TRAVELS WITH SU
At Blenheim Palace, SU travelers met Lord Charles Spencer-Churchill (front row, second from right), who
was their host for an exclusive tour of the estate filled with tapestries and priceless antiques.
If you've only visited London and think you've "done England," guess again. SU travelers visiting the quaint villages of England's Cotswolds region last summer discovered a whole new country.
"The Cotswolds are what people have in mind when they think of 'olde' Englandrolling hills, stone walls, and thatched roofs," says English professor Patricia Moody, who hosted the trip. "This is where you see the countryside and how people really live."
It was familiar ground for Moody, who taught in SU's London program and traveled in the Cotswolds many times; however, this was the first time she explored the area in depth.
The group's home base was the four-star Cheltenham Park Hotel, a classical Georgian structure in the village of Cheltenham set amid rolling parkland and beside a picturesque lake. From there the group took day trips to ancient villages like Bourton-on-the-Water and Stow-on-the-Wold and journeyed to Ross-on-Wye with its spectacular view of the Wye Valley.
"Visiting Tintern Abbey in the Wye Valley was special for me because of its literary associations," says Moody. "It was where William Wordsworth wrote his famous poem Lines Composed a Few Miles Above Tintern Abbey."
Enjoying their visit to Tintern Abbey are, from left, Margaret Ridall Davis '59, her sister Eleanor Slocum, and Paul '57 and Eileen Eberenz Bell '57.
A private tour of Blenheim Palace, Winston Churchill's ancestral home, was particularly meaningful for Eric and Janet Clarke Thresh '53 of Syracuse. "Lord Charles Spencer- Churchill was our host and couldn't have been more charming," she says. "He talked about his life there and what it meant to be Churchill's second son. He happily posed for a picture with anyone who wanted one. It was an exceptional experience."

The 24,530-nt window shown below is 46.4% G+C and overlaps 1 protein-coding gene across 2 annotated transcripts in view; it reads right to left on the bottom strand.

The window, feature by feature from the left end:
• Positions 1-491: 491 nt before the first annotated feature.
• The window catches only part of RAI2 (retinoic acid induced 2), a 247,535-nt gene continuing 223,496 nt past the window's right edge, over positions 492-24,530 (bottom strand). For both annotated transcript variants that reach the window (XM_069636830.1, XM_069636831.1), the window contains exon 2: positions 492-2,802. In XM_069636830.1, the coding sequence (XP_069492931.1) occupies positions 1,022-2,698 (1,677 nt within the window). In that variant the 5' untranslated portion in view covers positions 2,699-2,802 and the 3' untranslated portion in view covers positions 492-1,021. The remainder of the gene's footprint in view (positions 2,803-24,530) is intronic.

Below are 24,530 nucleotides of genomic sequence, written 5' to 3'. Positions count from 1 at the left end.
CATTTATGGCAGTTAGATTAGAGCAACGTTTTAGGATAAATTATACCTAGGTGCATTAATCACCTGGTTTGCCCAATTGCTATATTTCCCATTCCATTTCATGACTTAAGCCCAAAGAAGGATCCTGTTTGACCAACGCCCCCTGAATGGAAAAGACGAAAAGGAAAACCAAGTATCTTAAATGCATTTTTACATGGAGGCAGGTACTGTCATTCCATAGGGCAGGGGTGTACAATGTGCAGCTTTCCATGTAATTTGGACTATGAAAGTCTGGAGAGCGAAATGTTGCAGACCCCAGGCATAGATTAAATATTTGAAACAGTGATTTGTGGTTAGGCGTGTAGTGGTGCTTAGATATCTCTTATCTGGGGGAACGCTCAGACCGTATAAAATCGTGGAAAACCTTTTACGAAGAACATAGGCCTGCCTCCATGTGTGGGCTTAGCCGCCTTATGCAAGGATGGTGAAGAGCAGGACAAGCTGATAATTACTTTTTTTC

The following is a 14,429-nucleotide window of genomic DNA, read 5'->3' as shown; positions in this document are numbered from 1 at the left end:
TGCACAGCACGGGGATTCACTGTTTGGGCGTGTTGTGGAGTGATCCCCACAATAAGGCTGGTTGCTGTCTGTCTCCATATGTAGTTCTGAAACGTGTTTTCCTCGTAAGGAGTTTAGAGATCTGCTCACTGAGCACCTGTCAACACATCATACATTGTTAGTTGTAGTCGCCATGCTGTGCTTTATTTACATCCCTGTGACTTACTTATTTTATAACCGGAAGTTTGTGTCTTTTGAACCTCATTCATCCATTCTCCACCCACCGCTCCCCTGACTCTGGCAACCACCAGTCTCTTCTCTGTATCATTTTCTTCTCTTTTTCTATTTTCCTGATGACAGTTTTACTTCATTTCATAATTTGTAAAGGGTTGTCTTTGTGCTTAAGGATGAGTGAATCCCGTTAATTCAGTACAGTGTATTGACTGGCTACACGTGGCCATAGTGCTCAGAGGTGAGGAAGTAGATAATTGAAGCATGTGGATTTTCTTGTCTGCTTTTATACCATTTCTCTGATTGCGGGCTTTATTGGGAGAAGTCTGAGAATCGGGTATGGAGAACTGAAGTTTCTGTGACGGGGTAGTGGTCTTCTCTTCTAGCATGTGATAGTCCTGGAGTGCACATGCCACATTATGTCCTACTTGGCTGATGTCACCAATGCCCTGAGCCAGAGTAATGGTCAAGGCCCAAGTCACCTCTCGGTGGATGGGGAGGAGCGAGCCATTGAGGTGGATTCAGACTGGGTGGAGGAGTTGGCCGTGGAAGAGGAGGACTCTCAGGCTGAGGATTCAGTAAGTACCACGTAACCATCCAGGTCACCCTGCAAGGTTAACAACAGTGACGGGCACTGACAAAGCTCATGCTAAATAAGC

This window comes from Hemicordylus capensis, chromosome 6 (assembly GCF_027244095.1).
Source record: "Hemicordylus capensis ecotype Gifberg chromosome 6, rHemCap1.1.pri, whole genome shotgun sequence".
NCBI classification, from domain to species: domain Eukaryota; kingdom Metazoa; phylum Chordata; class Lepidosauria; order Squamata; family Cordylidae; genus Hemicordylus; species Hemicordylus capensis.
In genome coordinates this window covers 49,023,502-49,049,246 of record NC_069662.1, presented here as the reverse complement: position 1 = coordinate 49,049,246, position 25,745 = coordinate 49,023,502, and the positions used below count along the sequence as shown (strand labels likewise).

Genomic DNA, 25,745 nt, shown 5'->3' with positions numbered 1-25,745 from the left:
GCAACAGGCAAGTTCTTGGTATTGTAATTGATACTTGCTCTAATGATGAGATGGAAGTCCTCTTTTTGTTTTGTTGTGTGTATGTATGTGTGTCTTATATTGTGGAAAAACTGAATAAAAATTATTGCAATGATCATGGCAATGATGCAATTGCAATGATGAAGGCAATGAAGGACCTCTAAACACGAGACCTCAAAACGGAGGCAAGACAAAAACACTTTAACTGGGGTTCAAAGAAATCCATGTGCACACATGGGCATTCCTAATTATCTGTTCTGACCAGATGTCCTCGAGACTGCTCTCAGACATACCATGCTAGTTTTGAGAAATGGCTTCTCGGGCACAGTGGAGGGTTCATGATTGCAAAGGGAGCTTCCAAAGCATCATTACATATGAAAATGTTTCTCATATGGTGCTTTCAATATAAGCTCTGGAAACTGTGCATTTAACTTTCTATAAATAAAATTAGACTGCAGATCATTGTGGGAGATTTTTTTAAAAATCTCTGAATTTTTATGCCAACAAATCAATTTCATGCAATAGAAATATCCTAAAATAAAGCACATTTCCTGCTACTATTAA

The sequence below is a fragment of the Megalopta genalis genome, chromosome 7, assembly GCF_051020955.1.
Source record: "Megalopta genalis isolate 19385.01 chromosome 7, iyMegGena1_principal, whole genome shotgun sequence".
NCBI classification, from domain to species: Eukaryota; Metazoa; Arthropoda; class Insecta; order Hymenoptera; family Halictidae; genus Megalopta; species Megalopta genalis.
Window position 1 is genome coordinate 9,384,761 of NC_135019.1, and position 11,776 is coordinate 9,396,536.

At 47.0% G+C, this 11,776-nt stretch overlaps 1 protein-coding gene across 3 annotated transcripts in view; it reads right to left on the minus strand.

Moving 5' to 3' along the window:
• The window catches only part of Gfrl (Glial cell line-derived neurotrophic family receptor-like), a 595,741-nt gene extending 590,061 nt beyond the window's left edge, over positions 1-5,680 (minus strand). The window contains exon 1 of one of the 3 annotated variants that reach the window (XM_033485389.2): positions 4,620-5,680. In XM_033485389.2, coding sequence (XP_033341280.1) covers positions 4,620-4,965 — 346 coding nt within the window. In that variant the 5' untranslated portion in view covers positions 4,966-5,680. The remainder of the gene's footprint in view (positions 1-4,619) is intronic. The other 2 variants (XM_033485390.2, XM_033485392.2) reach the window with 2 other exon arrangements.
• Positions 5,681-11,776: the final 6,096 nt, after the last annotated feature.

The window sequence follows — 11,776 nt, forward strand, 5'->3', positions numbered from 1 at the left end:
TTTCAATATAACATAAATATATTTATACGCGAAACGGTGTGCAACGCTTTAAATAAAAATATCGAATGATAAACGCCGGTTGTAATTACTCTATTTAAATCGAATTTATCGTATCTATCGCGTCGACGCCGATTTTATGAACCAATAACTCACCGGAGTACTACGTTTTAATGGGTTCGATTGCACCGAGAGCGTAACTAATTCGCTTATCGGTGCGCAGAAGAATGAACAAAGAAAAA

Cyndy and Stanton "Tony" Hall '61 of Shelburne, Vermont, had a different perspective. "We went specifically to hike and climb in the Cotswolds," he says. "We were the group's star hikers, completing 20-odd miles over one afternoon and some shorter trips on other days."
Hall speaks enthusiastically about the tour guides. "It was a pleasure to ask questions and get detailed, erudite answers," he says.
Liz and William H. Steckel '48 of Syracuse agree. "The guides were extremely knowledgeable," William says. "They picked the most interesting places to go and knew everything about them."
Joining SU travelers were alumni groups from Notre Dame and UCLA. During the weeklong tour, they also explored Glouchestershire with its magnificent cathedral, Oxford, the village of Broadway, and Sudeley Castle and its lush gardens. In Chipping Camden they explored what some historians call "the most beautiful village left in England."
The trip provided a special moment for Ruth and Olney G. Smith '42 of Santa Clara, California. "Olney's ancestors come from England and we showed the guide a book about a monk named Olney who lived on an island in the middle of the Severn River," Ruth says. "Later when we crossed the river, the guide loudly proclaimed that we were passing by Olney Island."
Moody says that for her the high point of the trip was being with SU alumni. "People took care of one another."
For information on future alumni travel opportunities, contact Tina Casella in the Office of Alumni Relations.